Karen Stephenson, professor at Harvard's graduate school of design and originator of the Quantum Theory of Trust, also stresses the importance of building a trusted community, "Trust is the utility through which (organizational) knowledge flows." In an article about the Quantum Theory of Trust, professor Art Kleiner of New York University concurs, "Because networks of trust release so much cognitive capability, they can (and often do) have far more influence over the fortunes and failures of companies from day to day and year to year than the official hierarchy." This trust must be reciprocal between the organization and its employees.
Three: Improve employee engagement by creating destinations of choice
"If workplaces are dull, monotonous and uninspiring, people won't want to come to the office, and consequently may balk at policies that require face time," observes Boucher. "It's tough to have constructive conflict through virtual means only. An investment in shaping culture through workplaces that are truly destinations can protect one of the most valuable assets of any organization: its cultural identity and sense of community."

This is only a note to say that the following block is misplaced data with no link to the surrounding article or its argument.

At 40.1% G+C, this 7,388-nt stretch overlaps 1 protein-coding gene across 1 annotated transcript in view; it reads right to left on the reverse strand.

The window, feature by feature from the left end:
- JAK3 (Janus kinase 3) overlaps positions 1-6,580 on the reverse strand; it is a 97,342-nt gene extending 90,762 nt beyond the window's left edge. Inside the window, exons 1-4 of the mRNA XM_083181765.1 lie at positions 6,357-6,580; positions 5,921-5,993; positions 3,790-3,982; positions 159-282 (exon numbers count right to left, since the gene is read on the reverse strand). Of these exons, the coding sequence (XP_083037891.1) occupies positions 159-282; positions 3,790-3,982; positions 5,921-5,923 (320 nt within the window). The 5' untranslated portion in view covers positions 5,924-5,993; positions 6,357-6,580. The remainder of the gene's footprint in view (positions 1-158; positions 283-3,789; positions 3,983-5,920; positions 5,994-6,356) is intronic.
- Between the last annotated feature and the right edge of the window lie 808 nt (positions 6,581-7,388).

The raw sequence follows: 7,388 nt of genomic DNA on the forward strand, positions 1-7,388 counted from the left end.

"Many major corporations have been focusing their workplace policies and investment on enticing people to 'come back' to the office," observes Boucher. "But there should not be a black and white choice between the office and telecommuting. Flexibility is here to stay."
The JLL workplace strategy global leadership team is available for media commentary. Reporters, editors and bloggers are encouraged to speak with New York-based Boucher, Hamm-Bastow (EMEA), and Lim (Asia-Pacific). Other JLL top strategists are available for commentary to address regional and specialty topics as well.